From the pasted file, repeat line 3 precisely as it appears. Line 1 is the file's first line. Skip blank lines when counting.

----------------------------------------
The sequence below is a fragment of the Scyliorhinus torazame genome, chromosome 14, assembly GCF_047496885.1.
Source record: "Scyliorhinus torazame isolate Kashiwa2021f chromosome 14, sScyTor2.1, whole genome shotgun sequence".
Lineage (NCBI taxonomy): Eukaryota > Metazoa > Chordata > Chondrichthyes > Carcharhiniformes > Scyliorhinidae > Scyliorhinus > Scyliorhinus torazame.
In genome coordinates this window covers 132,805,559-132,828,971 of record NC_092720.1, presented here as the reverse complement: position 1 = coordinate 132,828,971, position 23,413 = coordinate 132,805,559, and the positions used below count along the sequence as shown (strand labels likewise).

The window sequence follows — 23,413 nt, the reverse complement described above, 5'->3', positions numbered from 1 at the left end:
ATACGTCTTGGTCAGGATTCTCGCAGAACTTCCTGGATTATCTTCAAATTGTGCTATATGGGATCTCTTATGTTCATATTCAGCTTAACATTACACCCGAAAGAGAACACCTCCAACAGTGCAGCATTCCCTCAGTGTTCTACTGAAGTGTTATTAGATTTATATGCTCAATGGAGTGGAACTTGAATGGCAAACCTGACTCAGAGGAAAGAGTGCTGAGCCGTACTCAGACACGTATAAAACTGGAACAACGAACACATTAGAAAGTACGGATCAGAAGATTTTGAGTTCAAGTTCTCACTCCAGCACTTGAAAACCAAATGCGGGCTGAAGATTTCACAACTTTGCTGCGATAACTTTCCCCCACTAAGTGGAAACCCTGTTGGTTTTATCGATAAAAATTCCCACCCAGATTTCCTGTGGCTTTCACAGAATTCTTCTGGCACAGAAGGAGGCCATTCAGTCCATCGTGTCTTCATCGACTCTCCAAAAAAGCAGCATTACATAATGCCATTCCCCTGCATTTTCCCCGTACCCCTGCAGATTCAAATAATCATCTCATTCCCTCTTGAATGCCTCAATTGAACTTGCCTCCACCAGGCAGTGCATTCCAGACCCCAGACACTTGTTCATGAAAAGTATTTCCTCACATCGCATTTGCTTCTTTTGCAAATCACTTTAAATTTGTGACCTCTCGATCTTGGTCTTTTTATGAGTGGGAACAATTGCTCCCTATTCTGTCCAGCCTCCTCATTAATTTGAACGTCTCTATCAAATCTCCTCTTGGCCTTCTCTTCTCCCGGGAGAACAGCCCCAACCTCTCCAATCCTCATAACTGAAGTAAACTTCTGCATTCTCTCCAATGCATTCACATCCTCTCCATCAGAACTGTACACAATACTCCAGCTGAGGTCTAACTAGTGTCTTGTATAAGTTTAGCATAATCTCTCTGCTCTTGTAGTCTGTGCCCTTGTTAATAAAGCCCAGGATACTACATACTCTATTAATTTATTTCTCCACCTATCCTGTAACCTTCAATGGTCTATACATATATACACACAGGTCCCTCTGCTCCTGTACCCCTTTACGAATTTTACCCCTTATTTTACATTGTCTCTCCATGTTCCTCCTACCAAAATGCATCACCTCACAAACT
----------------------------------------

Lineage (NCBI taxonomy): Eukaryota > Metazoa > Chordata > Chondrichthyes > Carcharhiniformes > Scyliorhinidae > Scyliorhinus > Scyliorhinus torazame.